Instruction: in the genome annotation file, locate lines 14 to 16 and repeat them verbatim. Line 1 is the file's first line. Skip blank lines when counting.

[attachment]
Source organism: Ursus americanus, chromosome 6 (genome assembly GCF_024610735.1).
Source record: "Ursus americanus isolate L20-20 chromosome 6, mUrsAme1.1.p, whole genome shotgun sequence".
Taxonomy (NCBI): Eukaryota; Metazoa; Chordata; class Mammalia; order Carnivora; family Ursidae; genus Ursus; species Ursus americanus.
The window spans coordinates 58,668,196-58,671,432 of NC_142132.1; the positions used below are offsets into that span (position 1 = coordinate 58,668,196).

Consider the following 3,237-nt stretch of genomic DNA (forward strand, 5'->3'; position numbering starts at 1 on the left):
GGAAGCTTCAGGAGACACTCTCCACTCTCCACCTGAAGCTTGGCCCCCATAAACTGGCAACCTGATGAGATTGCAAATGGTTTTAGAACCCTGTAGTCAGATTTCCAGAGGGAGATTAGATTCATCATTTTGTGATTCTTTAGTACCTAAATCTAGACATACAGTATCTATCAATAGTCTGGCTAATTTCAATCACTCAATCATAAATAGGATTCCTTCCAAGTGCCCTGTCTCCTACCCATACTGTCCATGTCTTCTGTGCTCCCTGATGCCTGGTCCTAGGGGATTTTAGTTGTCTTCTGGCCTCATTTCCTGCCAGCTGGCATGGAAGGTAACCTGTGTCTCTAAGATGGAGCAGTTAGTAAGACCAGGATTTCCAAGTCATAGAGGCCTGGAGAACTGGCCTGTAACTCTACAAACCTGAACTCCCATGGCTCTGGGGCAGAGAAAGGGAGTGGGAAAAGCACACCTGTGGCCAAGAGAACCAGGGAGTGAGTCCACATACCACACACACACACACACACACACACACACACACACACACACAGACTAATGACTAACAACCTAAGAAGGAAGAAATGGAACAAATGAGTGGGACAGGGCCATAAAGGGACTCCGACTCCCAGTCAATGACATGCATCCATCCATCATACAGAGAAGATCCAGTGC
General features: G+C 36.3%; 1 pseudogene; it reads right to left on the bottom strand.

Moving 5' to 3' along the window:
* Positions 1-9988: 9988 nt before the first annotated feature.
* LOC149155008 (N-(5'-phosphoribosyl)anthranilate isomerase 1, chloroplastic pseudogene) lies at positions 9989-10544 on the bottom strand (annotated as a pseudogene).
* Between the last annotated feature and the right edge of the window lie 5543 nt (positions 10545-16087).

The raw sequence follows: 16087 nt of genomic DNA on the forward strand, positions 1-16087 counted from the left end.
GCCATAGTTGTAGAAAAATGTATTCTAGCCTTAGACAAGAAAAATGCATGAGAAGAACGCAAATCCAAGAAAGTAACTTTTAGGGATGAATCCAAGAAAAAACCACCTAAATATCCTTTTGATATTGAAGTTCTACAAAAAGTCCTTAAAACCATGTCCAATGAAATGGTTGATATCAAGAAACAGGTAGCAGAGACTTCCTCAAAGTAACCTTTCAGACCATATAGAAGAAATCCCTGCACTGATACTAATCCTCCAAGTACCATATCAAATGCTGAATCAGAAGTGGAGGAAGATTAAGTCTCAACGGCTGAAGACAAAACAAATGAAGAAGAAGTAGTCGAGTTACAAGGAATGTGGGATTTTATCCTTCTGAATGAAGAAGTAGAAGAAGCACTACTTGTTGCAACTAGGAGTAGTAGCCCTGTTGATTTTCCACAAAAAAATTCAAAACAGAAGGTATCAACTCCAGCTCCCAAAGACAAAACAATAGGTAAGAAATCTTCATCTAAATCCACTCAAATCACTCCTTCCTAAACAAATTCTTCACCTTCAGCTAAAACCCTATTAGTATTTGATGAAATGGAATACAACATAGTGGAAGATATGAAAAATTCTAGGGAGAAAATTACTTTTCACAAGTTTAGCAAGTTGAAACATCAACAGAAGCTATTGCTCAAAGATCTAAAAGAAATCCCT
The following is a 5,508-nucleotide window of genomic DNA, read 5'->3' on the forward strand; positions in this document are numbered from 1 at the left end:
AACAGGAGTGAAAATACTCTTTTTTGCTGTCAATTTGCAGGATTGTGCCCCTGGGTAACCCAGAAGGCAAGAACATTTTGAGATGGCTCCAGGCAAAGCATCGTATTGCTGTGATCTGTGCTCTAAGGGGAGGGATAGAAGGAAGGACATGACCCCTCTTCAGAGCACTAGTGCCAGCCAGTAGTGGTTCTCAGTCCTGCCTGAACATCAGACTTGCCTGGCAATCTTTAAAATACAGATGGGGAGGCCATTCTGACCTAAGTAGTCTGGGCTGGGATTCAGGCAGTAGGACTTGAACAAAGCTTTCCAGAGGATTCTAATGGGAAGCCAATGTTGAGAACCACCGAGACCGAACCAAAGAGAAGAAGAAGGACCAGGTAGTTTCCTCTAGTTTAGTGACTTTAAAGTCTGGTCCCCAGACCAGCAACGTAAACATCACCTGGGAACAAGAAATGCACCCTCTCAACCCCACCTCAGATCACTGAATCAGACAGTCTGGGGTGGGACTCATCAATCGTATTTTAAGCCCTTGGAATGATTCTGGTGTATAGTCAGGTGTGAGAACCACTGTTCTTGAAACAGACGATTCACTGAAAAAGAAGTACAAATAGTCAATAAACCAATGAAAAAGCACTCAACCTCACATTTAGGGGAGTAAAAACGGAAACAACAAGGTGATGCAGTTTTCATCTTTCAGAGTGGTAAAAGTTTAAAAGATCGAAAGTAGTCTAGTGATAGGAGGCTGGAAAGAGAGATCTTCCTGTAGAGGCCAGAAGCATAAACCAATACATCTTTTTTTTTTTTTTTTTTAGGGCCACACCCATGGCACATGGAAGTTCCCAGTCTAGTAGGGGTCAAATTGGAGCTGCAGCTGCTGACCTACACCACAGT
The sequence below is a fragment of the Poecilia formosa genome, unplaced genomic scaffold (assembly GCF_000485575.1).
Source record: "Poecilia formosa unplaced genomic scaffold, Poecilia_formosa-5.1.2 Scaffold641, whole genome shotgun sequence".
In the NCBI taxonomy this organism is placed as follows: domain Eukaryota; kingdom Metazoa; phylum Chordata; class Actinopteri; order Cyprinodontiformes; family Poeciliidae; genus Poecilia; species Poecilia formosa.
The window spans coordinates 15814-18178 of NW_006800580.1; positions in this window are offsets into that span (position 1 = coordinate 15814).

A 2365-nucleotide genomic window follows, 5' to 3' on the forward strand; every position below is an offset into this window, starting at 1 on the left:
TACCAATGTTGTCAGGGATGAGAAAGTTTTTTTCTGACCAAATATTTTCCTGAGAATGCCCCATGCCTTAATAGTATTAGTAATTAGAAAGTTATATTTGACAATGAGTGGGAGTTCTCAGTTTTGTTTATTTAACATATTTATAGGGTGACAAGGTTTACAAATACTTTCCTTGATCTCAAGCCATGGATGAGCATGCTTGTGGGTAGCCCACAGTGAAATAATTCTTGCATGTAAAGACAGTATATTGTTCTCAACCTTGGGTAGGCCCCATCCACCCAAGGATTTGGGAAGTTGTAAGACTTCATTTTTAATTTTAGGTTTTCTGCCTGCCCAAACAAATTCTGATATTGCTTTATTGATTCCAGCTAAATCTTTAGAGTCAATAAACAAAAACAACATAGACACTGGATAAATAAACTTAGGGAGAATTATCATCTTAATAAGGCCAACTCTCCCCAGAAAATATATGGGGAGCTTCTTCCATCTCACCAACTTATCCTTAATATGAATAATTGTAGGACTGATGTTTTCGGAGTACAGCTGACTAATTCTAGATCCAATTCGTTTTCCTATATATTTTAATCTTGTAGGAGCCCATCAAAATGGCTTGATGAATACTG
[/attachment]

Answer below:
The following is a 5,508-nucleotide window of genomic DNA, read 5'->3' on the forward strand; positions in this document are numbered from 1 at the left end:
AACAGGAGTGAAAATACTCTTTTTTGCTGTCAATTTGCAGGATTGTGCCCCTGGGTAACCCAGAAGGCAAGAACATTTTGAGATGGCTCCAGGCAAAGCATCGTATTGCTGTGATCTGTGCTCTAAGGGGAGGGATAGAAGGAAGGACATGACCCCTCTTCAGAGCACTAGTGCCAGCCAGTAGTGGTTCTCAGTCCTGCCTGAACATCAGACTTGCCTGGCAATCTTTAAAATACAGATGGGGAGGCCATTCTGACCTAAGTAGTCTGGGCTGGGATTCAGGCAGTAGGACTTGAACAAAGCTTTCCAGAGGATTCTAATGGGAAGCCAATGTTGAGAACCACCGAGACCGAACCAAAGAGAAGAAGAAGGACCAGGTAGTTTCCTCTAGTTTAGTGACTTTAAAGTCTGGTCCCCAGACCAGCAACGTAAACATCACCTGGGAACAAGAAATGCACCCTCTCAACCCCACCTCAGATCACTGAATCAGACAGTCTGGGGTGGGACTCATCAATCGTATTTTAAGCCCTTGGAATGATTCTGGTGTATAGTCAGGTGTGAGAACCACTGTTCTTGAAACAGACGATTCACTGAAAAAGAAGTACAAATAGTCAATAAACCAATGAAAAAGCACTCAACCTCACATTTAGGGGAGTAAAAACGGAAACAACAAGGTGATGCAGTTTTCATCTTTCAGAGTGGTAAAAGTTTAAAAGATCGAAAGTAGTCTAGTGATAGGAGGCTGGAAAGAGAGATCTTCCTGTAGAGGCCAGAAGCATAAACCAATACATCTTTTTTTTTTTTTTTTTTAGGGCCACACCCATGGCACATGGAAGTTCCCAGTCTAGTAGGGGTCAAATTGGAGCTGCAGCTGCTGACCTACACCACAGT
The sequence below is a fragment of the Poecilia formosa genome, unplaced genomic scaffold (assembly GCF_000485575.1).